Whenever I see a pumpkin I think of Halloween and Thanksgiving. I wouldn’t normally think of Venice. I have a friend who spent some time there who told me that pumpkin (zucca in Italian) is a common ingredient in Venetian cuisine. He’s had it pureed in soup, with pasta, and as a side with meat or fish. Simple roasted pumpkin is even available from street vendors.
1 pumpkin about the size of a cantaloupe
½ tsp. salt
A few sprinkles of nutmeg
3 tbsp. olive oil
Preheat the oven to 400o.
Wash the pumpkin and cut off the top and bottom. Pull out the seeds * and scrape out the fibers using the edge of a spoon or a melon baller. Cut the pumpkin in 1 inch wide slices.
Toss the slices in a bowl with the salt, nutmeg, and oil. Place them in a baking pan skin side down and roast for 25 minutes. Serve plain or as a side dish. You can eat the skin.
* If you like you can also roast the seeds. Mix 1 cup of rinsed and dried seeds with 2 tsp. melted butter and a dash of salt. Place them in a single layer on a baking pan and roast at 300o for 45 minutes or until golden brown stirring occasionally.
I found this recipe in the New York Times a few weeks ago. Steak au Poivre is fairly common but that technique also works with swordfish. Swordfish au Poivre, same recipe, different results.
1 swordfish steak (about 1 lb.)
1 kosher salt
1 ½ tbsp. crushed black peppercorns
2 tbsp. olive oil
1/3 cup finely chopped shallots
2 tbsp. butter
½ cup brandy
2/3 cup heavy cream
Blot dry and lightly salt the swordfish. Apply the pepper to both sides, pressing it into the fish. Heat the oil in a heavy pan and sear the fish on both sides. Remove it to a warn serving dish.
Add the butter to the pan and sauté the shallot for a few minutes. Add the Cognac carefully (it might ignite) and stir until the alcohol burns off. Then add the cream and parsley and stir for a few minutes. Pour the sauce over the fish, cut into portions, and serve.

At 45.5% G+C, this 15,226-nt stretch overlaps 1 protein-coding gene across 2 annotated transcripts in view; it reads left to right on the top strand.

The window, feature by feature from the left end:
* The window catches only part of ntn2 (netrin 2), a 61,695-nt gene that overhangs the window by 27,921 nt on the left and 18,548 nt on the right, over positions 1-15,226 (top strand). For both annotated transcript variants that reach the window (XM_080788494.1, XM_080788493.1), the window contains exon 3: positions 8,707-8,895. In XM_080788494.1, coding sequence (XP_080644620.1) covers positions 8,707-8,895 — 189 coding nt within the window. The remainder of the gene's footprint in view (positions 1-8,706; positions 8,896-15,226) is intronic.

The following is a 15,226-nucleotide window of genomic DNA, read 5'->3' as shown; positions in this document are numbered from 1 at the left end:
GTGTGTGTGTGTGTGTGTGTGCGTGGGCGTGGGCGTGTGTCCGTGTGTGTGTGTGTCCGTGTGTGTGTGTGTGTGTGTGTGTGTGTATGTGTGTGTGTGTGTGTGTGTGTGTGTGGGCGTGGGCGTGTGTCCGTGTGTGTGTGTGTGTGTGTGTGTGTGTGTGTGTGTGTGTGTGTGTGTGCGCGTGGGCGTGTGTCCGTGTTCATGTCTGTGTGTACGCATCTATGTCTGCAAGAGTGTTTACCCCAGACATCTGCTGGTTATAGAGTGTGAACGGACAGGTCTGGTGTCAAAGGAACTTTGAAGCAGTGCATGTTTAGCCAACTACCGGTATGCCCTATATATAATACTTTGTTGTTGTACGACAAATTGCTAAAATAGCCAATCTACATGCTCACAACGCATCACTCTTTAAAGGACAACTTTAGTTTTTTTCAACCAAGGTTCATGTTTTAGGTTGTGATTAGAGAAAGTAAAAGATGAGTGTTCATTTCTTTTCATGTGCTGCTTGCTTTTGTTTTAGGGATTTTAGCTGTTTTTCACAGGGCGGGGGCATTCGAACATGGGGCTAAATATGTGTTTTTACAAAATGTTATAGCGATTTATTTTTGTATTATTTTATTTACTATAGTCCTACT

Illegal Coffee – Gastro-Obscura has an interesting article on coffee’s long history in the Middle East.
In Istanbul, Drinking Coffee in Public Was Once Punishable by Death
Rulers throughout Europe and the Middle East once tried to ban the black brew.
By MARK HAY
“. . . Odd though it may sound, Murad IV was neither the first nor last person to crack down on coffee drinking; he was just arguably the most brutal and successful in his efforts. Between the early 16th and late 18th centuries, a host of religious influencers and secular leaders, many but hardly all in the Ottoman Empire, took a crack at suppressing the black brew. . . “
This is an adaptation of Chef Lomonaco’s sea scallops with brown butter recipe. He was the chef at Windows of the World at the World Trade Center until September 2001.
1 lb. sea scallops (about 14)
Salt and black pepper
¼ cup olive oil
3 tbsp. butter
1 tbsp. finely chopped shallot
2 tbsp. capers
Juice of ½ lemon
½ cup chopped parsley
Pat the scallops dry and season with salt and pepper. Heat the oil in a pan on high heat. Sauté the scallops until browned. Don’t crowd the pan. If the pan isn’t hot enough or too crowded the scallops will over-cook without browning.